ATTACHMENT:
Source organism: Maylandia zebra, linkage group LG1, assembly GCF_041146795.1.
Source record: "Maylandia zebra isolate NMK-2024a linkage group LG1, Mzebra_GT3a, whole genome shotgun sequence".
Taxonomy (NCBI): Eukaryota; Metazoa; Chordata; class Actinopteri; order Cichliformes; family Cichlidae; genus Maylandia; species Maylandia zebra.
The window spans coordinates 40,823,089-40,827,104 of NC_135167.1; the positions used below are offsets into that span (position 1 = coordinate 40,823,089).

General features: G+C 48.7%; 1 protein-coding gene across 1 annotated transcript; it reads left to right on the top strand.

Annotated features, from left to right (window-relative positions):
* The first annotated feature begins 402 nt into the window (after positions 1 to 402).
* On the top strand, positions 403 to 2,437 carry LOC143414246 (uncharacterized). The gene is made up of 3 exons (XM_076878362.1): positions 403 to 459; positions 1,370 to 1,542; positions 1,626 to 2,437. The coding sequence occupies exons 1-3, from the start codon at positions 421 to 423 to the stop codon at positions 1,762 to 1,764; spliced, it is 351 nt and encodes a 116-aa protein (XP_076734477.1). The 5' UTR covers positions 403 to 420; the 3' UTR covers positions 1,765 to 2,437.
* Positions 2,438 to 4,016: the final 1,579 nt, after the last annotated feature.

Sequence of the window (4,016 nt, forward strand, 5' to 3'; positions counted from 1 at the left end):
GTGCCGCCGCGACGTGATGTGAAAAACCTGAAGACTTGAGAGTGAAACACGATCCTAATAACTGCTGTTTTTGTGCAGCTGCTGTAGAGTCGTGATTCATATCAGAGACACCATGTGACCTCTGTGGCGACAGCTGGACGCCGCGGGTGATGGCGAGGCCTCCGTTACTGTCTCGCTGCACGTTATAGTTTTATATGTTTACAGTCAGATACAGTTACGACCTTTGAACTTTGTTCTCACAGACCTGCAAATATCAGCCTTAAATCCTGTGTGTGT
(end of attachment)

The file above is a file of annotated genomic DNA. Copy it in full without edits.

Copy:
Source organism: Maylandia zebra, linkage group LG1, assembly GCF_041146795.1.
Source record: "Maylandia zebra isolate NMK-2024a linkage group LG1, Mzebra_GT3a, whole genome shotgun sequence".
Taxonomy (NCBI): Eukaryota; Metazoa; Chordata; class Actinopteri; order Cichliformes; family Cichlidae; genus Maylandia; species Maylandia zebra.
The window spans coordinates 40,823,089-40,827,104 of NC_135167.1; the positions used below are offsets into that span (position 1 = coordinate 40,823,089).

General features: G+C 48.7%; 1 protein-coding gene across 1 annotated transcript; it reads left to right on the top strand.

Annotated features, from left to right (window-relative positions):
* The first annotated feature begins 402 nt into the window (after positions 1 to 402).
* On the top strand, positions 403 to 2,437 carry LOC143414246 (uncharacterized). The gene is made up of 3 exons (XM_076878362.1): positions 403 to 459; positions 1,370 to 1,542; positions 1,626 to 2,437. The coding sequence occupies exons 1-3, from the start codon at positions 421 to 423 to the stop codon at positions 1,762 to 1,764; spliced, it is 351 nt and encodes a 116-aa protein (XP_076734477.1). The 5' UTR covers positions 403 to 420; the 3' UTR covers positions 1,765 to 2,437.
* Positions 2,438 to 4,016: the final 1,579 nt, after the last annotated feature.

Sequence of the window (4,016 nt, forward strand, 5' to 3'; positions counted from 1 at the left end):
GTGCCGCCGCGACGTGATGTGAAAAACCTGAAGACTTGAGAGTGAAACACGATCCTAATAACTGCTGTTTTTGTGCAGCTGCTGTAGAGTCGTGATTCATATCAGAGACACCATGTGACCTCTGTGGCGACAGCTGGACGCCGCGGGTGATGGCGAGGCCTCCGTTACTGTCTCGCTGCACGTTATAGTTTTATATGTTTACAGTCAGATACAGTTACGACCTTTGAACTTTGTTCTCACAGACCTGCAAATATCAGCCTTAAATCCTGTGTGTGT